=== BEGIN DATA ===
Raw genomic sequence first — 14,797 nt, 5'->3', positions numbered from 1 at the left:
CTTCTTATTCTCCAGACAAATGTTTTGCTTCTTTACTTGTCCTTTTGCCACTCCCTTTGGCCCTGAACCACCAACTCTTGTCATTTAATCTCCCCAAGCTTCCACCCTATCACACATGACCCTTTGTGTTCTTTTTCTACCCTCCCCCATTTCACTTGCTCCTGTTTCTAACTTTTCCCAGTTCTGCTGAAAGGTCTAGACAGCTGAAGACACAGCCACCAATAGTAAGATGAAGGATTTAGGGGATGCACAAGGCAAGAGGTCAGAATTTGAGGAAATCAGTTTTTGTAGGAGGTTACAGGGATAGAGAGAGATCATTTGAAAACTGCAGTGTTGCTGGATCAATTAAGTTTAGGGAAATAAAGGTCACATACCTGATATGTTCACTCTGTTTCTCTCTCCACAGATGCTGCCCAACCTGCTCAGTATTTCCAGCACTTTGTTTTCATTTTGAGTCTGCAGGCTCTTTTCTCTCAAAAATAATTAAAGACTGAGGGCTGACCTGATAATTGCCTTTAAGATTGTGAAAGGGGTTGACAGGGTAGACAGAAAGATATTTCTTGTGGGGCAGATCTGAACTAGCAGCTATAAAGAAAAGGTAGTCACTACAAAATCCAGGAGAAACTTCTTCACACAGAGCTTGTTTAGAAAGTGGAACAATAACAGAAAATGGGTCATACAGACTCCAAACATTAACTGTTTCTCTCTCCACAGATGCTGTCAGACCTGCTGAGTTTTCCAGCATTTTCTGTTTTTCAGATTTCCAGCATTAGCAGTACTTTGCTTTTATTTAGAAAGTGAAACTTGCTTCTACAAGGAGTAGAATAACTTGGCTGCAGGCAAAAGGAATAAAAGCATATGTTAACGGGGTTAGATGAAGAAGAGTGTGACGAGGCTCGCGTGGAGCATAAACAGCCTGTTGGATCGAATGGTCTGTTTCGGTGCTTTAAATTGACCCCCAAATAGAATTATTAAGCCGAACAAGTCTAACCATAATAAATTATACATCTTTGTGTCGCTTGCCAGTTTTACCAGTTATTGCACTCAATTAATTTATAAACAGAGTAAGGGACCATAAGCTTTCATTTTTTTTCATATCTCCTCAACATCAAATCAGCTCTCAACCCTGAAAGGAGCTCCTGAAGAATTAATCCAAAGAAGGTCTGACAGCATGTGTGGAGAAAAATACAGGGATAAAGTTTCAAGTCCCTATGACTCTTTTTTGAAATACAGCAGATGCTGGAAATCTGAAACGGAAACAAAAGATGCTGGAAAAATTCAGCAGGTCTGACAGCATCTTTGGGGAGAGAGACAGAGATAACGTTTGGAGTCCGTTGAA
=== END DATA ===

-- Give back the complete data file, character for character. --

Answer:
Raw genomic sequence first — 14,797 nt, 5'->3', positions numbered from 1 at the left:
CTTCTTATTCTCCAGACAAATGTTTTGCTTCTTTACTTGTCCTTTTGCCACTCCCTTTGGCCCTGAACCACCAACTCTTGTCATTTAATCTCCCCAAGCTTCCACCCTATCACACATGACCCTTTGTGTTCTTTTTCTACCCTCCCCCATTTCACTTGCTCCTGTTTCTAACTTTTCCCAGTTCTGCTGAAAGGTCTAGACAGCTGAAGACACAGCCACCAATAGTAAGATGAAGGATTTAGGGGATGCACAAGGCAAGAGGTCAGAATTTGAGGAAATCAGTTTTTGTAGGAGGTTACAGGGATAGAGAGAGATCATTTGAAAACTGCAGTGTTGCTGGATCAATTAAGTTTAGGGAAATAAAGGTCACATACCTGATATGTTCACTCTGTTTCTCTCTCCACAGATGCTGCCCAACCTGCTCAGTATTTCCAGCACTTTGTTTTCATTTTGAGTCTGCAGGCTCTTTTCTCTCAAAAATAATTAAAGACTGAGGGCTGACCTGATAATTGCCTTTAAGATTGTGAAAGGGGTTGACAGGGTAGACAGAAAGATATTTCTTGTGGGGCAGATCTGAACTAGCAGCTATAAAGAAAAGGTAGTCACTACAAAATCCAGGAGAAACTTCTTCACACAGAGCTTGTTTAGAAAGTGGAACAATAACAGAAAATGGGTCATACAGACTCCAAACATTAACTGTTTCTCTCTCCACAGATGCTGTCAGACCTGCTGAGTTTTCCAGCATTTTCTGTTTTTCAGATTTCCAGCATTAGCAGTACTTTGCTTTTATTTAGAAAGTGAAACTTGCTTCTACAAGGAGTAGAATAACTTGGCTGCAGGCAAAAGGAATAAAAGCATATGTTAACGGGGTTAGATGAAGAAGAGTGTGACGAGGCTCGCGTGGAGCATAAACAGCCTGTTGGATCGAATGGTCTGTTTCGGTGCTTTAAATTGACCCCCAAATAGAATTATTAAGCCGAACAAGTCTAACCATAATAAATTATACATCTTTGTGTCGCTTGCCAGTTTTACCAGTTATTGCACTCAATTAATTTATAAACAGAGTAAGGGACCATAAGCTTTCATTTTTTTTCATATCTCCTCAACATCAAATCAGCTCTCAACCCTGAAAGGAGCTCCTGAAGAATTAATCCAAAGAAGGTCTGACAGCATGTGTGGAGAAAAATACAGGGATAAAGTTTCAAGTCCCTATGACTCTTTTTTGAAATACAGCAGATGCTGGAAATCTGAAACGGAAACAAAAGATGCTGGAAAAATTCAGCAGGTCTGACAGCATCTTTGGGGAGAGAGACAGAGATAACGTTTGGAGTCCGTTGAA